Review: The stunning ingenuity of Chris D’Lacy expresses itself once again in the second installment of the Last Dragon Chronicles. In this continuation of the plot, David finally discovers the secrets of the Pennykettle Dragons, along with the uncovering of a link between polar bears and and dragons of ancient times. Icefire is indeed a step up on the maturity level compared to The Fire Within, yet the childish innocence of the first book manages to carry over as well. 

One aspect of the book that really impacted me was the description of “auma” or someones inner fire. Auma can be compared to the breath of God, or universal consciousness. It is the animating force of the Pennykettle Dragons, and it is a major part of the plot. I’m guessing (but not entirely for sure) that “auma” is the author’s personalization of the Hindu and Buddhist “Aum” or “Om.” It is often referred to as the sound of the Earth… Creation… The heart of existence. This idea is very inspiring. 😉

All in all, Icefire is definitely a good read. If you enjoyed The Fire Within, you will be satisfied by it’s sequel. I will give some warning though, this book seems to open the door to the more cosmic aspects of the series, which may be confusing to some. I am looking forward to reviewing the later books in the series, including the recently released Fire World. Until then, read on! 😉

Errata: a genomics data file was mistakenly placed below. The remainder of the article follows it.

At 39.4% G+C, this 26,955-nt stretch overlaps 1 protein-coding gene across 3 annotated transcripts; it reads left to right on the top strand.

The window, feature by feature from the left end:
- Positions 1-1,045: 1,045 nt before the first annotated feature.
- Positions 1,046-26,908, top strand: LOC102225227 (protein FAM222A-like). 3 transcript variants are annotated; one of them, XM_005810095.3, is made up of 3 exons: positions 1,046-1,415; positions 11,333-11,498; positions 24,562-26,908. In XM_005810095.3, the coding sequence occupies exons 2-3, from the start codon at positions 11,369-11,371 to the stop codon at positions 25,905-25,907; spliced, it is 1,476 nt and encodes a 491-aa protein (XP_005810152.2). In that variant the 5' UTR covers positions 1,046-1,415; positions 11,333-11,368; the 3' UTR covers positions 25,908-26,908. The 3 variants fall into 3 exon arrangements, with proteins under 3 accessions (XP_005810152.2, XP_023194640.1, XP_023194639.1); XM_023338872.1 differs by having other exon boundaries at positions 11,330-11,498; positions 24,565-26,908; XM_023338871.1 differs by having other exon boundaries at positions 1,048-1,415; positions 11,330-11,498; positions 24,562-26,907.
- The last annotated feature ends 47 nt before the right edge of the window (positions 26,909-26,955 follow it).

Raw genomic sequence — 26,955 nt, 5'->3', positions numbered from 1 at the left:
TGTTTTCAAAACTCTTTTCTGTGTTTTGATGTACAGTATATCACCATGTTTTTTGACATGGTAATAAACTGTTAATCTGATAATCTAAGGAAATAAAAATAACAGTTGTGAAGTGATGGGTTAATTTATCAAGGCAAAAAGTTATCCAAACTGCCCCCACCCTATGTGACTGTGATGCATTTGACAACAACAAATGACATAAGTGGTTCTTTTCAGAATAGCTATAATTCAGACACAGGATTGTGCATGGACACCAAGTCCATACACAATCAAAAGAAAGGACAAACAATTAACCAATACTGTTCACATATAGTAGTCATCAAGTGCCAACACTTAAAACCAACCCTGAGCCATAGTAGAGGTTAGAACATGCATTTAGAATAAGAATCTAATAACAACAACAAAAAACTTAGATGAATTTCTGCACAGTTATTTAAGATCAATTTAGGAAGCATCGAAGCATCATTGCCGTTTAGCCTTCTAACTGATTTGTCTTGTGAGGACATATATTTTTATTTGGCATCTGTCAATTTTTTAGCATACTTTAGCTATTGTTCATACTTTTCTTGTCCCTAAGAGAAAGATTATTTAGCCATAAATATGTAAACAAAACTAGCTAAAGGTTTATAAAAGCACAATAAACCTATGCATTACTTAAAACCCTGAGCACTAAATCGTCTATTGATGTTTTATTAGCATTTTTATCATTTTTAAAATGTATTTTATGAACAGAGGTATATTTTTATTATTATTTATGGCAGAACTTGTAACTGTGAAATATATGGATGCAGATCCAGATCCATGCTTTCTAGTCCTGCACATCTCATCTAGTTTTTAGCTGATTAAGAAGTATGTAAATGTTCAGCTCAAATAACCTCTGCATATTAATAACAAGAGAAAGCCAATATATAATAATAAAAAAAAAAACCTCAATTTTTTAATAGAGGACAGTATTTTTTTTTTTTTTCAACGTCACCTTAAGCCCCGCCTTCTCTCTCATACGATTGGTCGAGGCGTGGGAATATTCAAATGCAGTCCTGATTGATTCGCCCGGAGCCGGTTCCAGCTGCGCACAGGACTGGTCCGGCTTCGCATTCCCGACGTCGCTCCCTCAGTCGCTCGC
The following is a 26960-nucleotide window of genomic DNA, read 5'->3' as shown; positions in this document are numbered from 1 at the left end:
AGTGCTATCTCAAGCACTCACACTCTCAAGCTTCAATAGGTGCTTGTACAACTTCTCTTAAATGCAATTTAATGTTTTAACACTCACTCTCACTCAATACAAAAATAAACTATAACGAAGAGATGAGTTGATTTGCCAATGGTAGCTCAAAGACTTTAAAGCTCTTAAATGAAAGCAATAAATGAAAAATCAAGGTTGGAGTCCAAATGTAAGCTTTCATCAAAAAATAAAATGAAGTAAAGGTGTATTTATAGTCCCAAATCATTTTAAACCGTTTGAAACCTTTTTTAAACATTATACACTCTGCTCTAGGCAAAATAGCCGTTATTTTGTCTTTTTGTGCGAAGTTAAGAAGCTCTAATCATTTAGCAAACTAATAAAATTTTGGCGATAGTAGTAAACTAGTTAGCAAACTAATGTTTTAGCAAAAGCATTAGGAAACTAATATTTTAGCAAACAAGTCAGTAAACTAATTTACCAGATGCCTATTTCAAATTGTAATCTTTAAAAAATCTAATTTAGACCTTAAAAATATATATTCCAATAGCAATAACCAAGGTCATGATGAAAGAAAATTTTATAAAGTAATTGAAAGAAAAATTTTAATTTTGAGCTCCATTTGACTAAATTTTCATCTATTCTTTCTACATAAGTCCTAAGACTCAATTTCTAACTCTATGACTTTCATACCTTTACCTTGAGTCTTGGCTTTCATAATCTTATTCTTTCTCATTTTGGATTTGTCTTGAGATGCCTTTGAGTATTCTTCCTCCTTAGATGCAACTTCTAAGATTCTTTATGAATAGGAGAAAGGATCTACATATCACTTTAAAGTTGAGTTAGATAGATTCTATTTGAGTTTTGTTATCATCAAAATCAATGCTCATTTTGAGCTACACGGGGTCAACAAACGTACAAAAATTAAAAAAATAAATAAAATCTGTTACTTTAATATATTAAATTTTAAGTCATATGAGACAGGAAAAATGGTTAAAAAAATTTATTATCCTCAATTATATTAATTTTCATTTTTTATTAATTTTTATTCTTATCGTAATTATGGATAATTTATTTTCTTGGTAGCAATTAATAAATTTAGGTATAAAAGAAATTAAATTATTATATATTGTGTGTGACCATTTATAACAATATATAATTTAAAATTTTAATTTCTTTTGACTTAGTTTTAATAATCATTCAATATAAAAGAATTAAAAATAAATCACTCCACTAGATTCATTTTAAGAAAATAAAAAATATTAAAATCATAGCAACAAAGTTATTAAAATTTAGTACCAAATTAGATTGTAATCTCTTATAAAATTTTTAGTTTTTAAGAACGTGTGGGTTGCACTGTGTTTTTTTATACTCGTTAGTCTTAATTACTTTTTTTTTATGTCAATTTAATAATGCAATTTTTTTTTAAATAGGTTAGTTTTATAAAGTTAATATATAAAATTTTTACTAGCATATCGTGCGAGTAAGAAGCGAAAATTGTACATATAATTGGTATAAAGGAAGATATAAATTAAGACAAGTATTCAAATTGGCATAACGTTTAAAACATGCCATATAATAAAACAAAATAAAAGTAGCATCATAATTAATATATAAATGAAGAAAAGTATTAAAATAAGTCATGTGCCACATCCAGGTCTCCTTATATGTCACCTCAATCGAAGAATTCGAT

D’Lacey, Chris. (2003) Icefire. United States: Orchard Books. 

The Fire Within (Last Dragon Chronicles #1) by Chris D’Lacey

Title: The Fire Within
Author: Chris D’Lacey
Genre: Adventure/Fantasy
Publisher: Orchard Books
Release Date: 2001
Other Titles in Series: Icefire (#2), Fire Star (#3), The Fire Eternal (#4), Dark Fire (#5), Fire World (#6)

Characters: 20/20
Plot: 18/20
Originality: 20/20
Writing: 19/20
Recommendation: 20/20
Overall: 97/100 or A
Source: I own this lovely book 😉

Synopsis: When David moves in with Elizabeth Pennykettle and her eleven-year-old daughter, Lucy, he discovers a collection of clay dragons that come to life. David’s own special dragon inspires him to write a story, which reveals the secrets behind a mystery. In order to solve the mystery and save his dragon, David must master the magic of the fire within–not only with his hands but also with his heart.

Review: The Fire Within is one of those books that might not seem very special, or as if it would be a worthwhile read, yet is actually a story that will touch the hearts of all who decide to open its cover. In my opinion, the writing style of this first installment is most suitable for someone of a younger age than my own, yet the themes expressed have the ability to capture anyone’s interest. This easy read is a favorite of mine and will always remain so.